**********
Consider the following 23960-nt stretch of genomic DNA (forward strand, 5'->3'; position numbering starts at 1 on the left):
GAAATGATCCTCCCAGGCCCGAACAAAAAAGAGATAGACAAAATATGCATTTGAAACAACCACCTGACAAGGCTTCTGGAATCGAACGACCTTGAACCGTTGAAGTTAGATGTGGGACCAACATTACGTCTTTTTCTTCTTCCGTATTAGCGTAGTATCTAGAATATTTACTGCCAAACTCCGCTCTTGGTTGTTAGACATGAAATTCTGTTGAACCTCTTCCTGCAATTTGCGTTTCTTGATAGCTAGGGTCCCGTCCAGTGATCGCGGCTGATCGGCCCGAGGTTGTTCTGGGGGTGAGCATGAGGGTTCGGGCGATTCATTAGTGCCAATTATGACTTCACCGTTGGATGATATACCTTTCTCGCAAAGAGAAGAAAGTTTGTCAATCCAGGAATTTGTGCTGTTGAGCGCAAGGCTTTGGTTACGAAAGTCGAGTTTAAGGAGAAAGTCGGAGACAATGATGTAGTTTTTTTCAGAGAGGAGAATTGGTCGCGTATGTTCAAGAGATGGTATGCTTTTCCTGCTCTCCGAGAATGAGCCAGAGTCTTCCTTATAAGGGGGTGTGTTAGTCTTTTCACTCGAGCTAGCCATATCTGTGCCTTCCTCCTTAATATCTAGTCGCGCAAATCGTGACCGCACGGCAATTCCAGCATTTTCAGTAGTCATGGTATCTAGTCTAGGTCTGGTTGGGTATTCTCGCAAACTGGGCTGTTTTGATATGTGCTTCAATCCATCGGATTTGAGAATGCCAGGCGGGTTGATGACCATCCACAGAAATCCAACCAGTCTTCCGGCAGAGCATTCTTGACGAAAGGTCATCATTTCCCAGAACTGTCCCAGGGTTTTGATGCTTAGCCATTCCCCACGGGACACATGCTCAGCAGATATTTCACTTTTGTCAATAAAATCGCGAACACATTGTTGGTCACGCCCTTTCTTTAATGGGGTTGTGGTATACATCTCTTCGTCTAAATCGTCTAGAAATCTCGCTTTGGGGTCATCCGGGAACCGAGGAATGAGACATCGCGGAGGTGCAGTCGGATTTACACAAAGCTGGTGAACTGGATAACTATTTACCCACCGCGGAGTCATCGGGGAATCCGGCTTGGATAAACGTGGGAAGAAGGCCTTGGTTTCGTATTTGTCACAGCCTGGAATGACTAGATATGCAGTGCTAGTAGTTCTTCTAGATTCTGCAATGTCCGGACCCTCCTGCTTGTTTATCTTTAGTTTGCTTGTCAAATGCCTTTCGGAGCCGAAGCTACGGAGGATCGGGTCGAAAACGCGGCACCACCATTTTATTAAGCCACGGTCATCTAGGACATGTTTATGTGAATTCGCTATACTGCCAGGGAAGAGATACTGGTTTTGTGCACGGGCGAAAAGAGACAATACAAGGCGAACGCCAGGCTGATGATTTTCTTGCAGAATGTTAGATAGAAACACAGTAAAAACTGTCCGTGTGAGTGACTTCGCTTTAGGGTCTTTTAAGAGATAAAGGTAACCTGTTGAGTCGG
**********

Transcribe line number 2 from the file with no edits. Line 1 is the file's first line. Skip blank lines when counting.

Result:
GAAATGATCCTCCCAGGCCCGAACAAAAAAGAGATAGACAAAATATGCATTTGAAACAACCACCTGACAAGGCTTCTGGAATCGAACGACCTTGAACCGTTGAAGTTAGATGTGGGACCAACATTACGTCTTTTTCTTCTTCCGTATTAGCGTAGTATCTAGAATATTTACTGCCAAACTCCGCTCTTGGTTGTTAGACATGAAATTCTGTTGAACCTCTTCCTGCAATTTGCGTTTCTTGATAGCTAGGGTCCCGTCCAGTGATCGCGGCTGATCGGCCCGAGGTTGTTCTGGGGGTGAGCATGAGGGTTCGGGCGATTCATTAGTGCCAATTATGACTTCACCGTTGGATGATATACCTTTCTCGCAAAGAGAAGAAAGTTTGTCAATCCAGGAATTTGTGCTGTTGAGCGCAAGGCTTTGGTTACGAAAGTCGAGTTTAAGGAGAAAGTCGGAGACAATGATGTAGTTTTTTTCAGAGAGGAGAATTGGTCGCGTATGTTCAAGAGATGGTATGCTTTTCCTGCTCTCCGAGAATGAGCCAGAGTCTTCCTTATAAGGGGGTGTGTTAGTCTTTTCACTCGAGCTAGCCATATCTGTGCCTTCCTCCTTAATATCTAGTCGCGCAAATCGTGACCGCACGGCAATTCCAGCATTTTCAGTAGTCATGGTATCTAGTCTAGGTCTGGTTGGGTATTCTCGCAAACTGGGCTGTTTTGATATGTGCTTCAATCCATCGGATTTGAGAATGCCAGGCGGGTTGATGACCATCCACAGAAATCCAACCAGTCTTCCGGCAGAGCATTCTTGACGAAAGGTCATCATTTCCCAGAACTGTCCCAGGGTTTTGATGCTTAGCCATTCCCCACGGGACACATGCTCAGCAGATATTTCACTTTTGTCAATAAAATCGCGAACACATTGTTGGTCACGCCCTTTCTTTAATGGGGTTGTGGTATACATCTCTTCGTCTAAATCGTCTAGAAATCTCGCTTTGGGGTCATCCGGGAACCGAGGAATGAGACATCGCGGAGGTGCAGTCGGATTTACACAAAGCTGGTGAACTGGATAACTATTTACCCACCGCGGAGTCATCGGGGAATCCGGCTTGGATAAACGTGGGAAGAAGGCCTTGGTTTCGTATTTGTCACAGCCTGGAATGACTAGATATGCAGTGCTAGTAGTTCTTCTAGATTCTGCAATGTCCGGACCCTCCTGCTTGTTTATCTTTAGTTTGCTTGTCAAATGCCTTTCGGAGCCGAAGCTACGGAGGATCGGGTCGAAAACGCGGCACCACCATTTTATTAAGCCACGGTCATCTAGGACATGTTTATGTGAATTCGCTATACTGCCAGGGAAGAGATACTGGTTTTGTGCACGGGCGAAAAGAGACAATACAAGGCGAACGCCAGGCTGATGATTTTCTTGCAGAATGTTAGATAGAAACACAGTAAAAACTGTCCGTGTGAGTGACTTCGCTTTAGGGTCTTTTAAGAGATAAAGGTAACCTGTTGAGTCGG